promising grandeur, is bombastic ; another, over- 
cautious and fearful of the gale, creeps along the 
ground. The man who tries to vary a single subject 
in monstrous fashion, is like a painter adding a 
dolphin to the woods, a boar to the waves. Shunning 
a fault may lead to error, if there be lack of art. 

^ Near the Aemilian School, at the bottom of the 
row,* there is a craftsman who in bronze will mould 
nails and imitate wa\ing locks, "but is unhappy in 
the total result, because he cannot represent a whole 
figure. Now if I wanted to write something, I should 
no more wish to be Hke him, than to hve with my 
nose turned askew, though admired for my black 
eyes and black hair. 

^ Take a subject, ye writers, equal to your 
strength ', and ponder long what your shoulders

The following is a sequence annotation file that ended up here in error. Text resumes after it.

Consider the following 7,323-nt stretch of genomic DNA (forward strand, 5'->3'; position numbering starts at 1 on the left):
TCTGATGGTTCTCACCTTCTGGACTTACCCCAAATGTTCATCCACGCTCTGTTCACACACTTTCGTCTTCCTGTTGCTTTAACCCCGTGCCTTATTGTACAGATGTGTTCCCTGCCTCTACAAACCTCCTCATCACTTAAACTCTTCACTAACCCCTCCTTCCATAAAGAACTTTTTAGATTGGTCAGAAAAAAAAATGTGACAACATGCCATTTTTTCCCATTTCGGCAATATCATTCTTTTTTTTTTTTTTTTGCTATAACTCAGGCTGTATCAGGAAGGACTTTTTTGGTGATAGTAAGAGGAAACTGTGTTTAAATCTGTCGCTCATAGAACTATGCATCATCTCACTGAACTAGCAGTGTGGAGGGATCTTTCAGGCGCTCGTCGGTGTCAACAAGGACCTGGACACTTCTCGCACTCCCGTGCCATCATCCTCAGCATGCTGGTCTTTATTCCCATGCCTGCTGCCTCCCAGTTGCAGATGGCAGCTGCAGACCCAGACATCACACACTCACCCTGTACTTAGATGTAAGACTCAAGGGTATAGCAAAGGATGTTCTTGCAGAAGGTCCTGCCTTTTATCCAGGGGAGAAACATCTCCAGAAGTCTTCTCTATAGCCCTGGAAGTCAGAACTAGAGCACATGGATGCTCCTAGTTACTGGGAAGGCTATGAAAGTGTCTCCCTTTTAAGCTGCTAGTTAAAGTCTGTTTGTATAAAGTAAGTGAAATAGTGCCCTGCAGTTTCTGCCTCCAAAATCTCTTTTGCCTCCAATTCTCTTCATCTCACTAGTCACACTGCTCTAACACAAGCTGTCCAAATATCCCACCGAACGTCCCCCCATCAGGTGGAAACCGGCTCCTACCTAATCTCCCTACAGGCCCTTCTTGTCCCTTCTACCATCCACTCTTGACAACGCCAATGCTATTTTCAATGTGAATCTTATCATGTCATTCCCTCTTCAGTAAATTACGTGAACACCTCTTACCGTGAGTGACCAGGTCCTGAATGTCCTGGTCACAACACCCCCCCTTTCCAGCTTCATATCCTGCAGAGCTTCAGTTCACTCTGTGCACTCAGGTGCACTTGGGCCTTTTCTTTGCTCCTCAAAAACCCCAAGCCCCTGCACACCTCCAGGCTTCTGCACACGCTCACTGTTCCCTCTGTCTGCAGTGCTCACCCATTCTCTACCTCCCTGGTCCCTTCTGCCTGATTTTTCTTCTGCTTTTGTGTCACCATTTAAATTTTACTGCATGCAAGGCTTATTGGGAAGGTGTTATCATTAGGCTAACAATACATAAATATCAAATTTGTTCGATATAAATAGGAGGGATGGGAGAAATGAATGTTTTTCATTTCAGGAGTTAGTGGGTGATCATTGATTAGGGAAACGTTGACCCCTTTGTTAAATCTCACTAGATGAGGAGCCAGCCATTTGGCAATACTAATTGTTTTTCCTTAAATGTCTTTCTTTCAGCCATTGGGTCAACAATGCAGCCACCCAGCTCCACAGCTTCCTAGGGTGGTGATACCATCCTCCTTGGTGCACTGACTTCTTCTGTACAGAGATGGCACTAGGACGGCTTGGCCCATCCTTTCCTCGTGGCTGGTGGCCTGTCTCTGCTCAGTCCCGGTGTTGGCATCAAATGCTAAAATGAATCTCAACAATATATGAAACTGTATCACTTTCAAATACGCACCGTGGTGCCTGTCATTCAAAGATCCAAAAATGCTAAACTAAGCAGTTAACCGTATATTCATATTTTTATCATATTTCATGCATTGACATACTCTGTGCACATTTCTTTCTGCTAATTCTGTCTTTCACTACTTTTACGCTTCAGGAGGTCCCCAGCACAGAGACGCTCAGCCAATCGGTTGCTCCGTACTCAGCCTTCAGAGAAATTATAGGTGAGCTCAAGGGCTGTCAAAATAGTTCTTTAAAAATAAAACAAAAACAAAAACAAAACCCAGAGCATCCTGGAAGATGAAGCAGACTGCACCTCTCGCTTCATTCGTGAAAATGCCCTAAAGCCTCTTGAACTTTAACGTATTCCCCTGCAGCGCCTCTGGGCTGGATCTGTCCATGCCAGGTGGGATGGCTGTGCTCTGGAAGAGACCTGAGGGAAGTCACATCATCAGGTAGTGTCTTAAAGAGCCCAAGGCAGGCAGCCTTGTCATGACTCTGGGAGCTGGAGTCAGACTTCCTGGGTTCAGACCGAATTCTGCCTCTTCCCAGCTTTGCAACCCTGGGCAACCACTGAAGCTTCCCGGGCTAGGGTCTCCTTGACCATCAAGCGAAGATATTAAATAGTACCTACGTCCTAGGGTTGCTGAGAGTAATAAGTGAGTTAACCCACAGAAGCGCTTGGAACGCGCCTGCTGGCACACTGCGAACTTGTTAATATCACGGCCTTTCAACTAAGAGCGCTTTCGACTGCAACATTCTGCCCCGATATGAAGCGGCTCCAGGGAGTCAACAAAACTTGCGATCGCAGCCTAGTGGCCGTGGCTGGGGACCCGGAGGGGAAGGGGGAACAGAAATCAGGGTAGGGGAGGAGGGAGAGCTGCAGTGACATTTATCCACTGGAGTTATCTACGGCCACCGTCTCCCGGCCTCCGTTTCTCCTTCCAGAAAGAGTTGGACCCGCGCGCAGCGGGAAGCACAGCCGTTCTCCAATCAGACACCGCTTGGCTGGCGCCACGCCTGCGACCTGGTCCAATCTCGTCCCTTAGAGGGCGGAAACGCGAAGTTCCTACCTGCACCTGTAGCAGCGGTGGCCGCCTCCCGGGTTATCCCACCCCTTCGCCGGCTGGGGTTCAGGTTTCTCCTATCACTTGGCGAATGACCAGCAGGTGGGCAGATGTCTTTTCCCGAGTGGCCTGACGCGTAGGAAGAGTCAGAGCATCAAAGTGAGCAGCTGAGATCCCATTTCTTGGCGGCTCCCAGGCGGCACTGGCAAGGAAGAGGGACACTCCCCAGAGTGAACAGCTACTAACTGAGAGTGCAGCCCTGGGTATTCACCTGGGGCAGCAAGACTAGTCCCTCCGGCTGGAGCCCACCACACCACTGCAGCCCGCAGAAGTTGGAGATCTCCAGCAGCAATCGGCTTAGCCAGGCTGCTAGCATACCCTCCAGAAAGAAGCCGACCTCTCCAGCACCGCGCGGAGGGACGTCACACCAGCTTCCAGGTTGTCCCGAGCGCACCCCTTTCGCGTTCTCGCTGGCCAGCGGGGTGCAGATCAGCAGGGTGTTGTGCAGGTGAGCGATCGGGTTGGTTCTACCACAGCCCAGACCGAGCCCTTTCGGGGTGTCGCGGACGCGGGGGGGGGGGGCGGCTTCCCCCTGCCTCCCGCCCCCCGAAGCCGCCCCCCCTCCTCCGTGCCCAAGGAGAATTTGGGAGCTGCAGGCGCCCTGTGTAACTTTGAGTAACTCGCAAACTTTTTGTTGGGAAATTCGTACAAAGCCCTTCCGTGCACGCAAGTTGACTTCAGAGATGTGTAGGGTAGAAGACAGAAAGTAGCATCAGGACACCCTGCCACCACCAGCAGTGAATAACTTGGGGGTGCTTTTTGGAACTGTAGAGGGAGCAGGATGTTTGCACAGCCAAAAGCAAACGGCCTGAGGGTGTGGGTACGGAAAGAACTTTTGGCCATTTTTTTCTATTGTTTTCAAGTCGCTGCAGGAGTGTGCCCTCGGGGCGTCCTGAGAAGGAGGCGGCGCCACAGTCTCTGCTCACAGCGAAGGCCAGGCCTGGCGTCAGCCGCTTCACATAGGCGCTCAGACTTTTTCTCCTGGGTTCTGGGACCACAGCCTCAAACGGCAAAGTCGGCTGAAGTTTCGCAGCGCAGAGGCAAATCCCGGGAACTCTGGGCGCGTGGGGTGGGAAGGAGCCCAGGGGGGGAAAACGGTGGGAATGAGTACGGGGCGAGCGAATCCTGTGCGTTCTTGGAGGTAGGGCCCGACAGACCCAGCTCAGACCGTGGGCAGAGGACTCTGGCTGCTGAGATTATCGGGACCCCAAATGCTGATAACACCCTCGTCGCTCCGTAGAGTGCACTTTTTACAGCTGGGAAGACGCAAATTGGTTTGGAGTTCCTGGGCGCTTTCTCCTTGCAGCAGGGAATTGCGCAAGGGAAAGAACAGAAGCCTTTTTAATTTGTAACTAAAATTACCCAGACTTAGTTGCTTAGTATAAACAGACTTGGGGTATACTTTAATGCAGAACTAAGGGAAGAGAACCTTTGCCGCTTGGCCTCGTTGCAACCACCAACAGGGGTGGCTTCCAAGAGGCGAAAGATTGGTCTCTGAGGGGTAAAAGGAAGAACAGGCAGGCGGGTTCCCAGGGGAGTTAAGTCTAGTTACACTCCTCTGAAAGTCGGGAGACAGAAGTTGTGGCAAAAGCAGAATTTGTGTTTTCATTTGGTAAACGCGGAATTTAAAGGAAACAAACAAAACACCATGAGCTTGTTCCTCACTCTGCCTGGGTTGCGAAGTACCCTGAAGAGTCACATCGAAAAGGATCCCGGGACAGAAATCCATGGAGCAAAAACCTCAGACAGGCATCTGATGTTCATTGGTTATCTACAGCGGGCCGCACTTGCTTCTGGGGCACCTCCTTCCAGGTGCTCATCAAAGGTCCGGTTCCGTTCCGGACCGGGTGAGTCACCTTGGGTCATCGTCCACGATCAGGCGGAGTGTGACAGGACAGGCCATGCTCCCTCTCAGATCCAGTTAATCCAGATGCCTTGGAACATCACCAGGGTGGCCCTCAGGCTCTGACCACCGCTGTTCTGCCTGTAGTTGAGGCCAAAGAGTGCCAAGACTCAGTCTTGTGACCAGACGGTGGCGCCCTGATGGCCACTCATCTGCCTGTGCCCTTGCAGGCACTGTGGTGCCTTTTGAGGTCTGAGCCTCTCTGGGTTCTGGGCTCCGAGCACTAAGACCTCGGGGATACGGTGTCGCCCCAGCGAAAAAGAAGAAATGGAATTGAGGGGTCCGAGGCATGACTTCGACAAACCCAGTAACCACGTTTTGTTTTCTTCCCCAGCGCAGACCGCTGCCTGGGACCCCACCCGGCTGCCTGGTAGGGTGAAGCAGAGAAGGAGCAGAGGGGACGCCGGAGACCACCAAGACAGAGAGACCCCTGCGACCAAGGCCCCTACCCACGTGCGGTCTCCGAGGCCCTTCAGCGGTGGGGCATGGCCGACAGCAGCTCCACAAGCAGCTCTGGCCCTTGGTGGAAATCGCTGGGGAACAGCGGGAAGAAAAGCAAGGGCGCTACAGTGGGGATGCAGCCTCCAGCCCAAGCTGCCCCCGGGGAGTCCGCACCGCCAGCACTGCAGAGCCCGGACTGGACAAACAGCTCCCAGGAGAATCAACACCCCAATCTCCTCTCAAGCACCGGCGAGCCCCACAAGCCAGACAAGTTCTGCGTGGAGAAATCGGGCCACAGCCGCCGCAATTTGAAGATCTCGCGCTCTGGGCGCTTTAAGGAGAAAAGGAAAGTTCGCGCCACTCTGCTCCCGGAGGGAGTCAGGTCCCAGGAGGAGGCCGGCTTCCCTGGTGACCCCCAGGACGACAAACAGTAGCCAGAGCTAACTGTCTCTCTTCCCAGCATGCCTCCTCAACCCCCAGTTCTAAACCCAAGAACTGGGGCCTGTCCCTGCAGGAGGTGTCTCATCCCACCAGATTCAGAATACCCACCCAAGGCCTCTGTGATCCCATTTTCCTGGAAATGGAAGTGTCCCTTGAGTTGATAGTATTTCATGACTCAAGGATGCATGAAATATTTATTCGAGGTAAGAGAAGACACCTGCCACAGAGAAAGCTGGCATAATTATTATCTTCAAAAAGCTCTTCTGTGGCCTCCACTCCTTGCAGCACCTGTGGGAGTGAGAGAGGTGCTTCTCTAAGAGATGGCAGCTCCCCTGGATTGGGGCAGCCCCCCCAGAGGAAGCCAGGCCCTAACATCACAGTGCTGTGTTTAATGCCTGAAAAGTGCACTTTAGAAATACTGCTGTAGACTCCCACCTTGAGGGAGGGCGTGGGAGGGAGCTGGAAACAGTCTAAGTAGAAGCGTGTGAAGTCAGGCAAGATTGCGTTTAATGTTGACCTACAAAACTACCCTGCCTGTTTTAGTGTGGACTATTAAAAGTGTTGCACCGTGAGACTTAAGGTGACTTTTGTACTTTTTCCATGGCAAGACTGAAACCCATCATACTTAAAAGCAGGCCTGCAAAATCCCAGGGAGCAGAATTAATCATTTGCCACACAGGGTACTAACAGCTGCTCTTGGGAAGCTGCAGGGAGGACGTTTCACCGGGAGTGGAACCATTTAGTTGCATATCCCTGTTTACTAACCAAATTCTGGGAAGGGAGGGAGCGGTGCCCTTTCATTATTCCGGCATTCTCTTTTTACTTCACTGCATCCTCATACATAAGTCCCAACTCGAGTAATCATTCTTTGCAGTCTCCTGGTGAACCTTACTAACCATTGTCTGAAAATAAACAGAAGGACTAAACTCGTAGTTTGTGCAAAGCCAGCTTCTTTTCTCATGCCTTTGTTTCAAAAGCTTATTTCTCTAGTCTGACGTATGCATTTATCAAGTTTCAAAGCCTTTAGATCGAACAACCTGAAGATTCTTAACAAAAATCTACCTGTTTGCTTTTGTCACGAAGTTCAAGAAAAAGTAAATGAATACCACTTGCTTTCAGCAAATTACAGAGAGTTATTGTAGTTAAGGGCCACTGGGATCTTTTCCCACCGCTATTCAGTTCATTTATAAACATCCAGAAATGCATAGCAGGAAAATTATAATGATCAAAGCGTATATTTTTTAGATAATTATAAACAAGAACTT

refuse, and what they are able to bear. Whoever 
shall choose a theme ^\ithin his range, neither speech 
will fail him, nor clearness of order. Of order, this, if 
I mistake not, will be the excellence and charm that 
the author of the long-promised poem shall say at 
the moment what at that moment should be said, 

" the last " of a number of shops. Some, however, take 
it in the sense of " humblest." Bentley's unus is to be taken 
closel}' with exprimet, " mould better than any others." 



pleraque difFerat et praesens in tempus omittat, 
hoc amet, hoc spernat^ promissi carminis auctor. 45 

In verbis etiam tenuis cautusque serendis^ 
dixeris^ egregie, notum si calhda verbum 
reddiderit iunctura novum, si forte necesse est 
indiciis monstrare recentibus abdita rerum,* 
fingere cinctutis non exaudita Cethegis 50 

contingetj dabiturque hcentia sumpta pudenter : 
et nova fictaque^ nuper habebunt verba fidem, si 
Graeco fonte cadent^ parce detorta. quid autem 
CaeciHo Plautoque dabit Romanus ademptum 
Vergiho Varioque' ? ego cur, adquirere pauca 65 
si possum, invideor, cum lingua Catonis et Enni 
sermonem patrium ditaverit et nova rerum 
nomina protulerit ? hcuit semperque hcebit 
signatum praesente nota producere^ nomen. 
ut silvae fohis^ pronos mutantur in annos, 60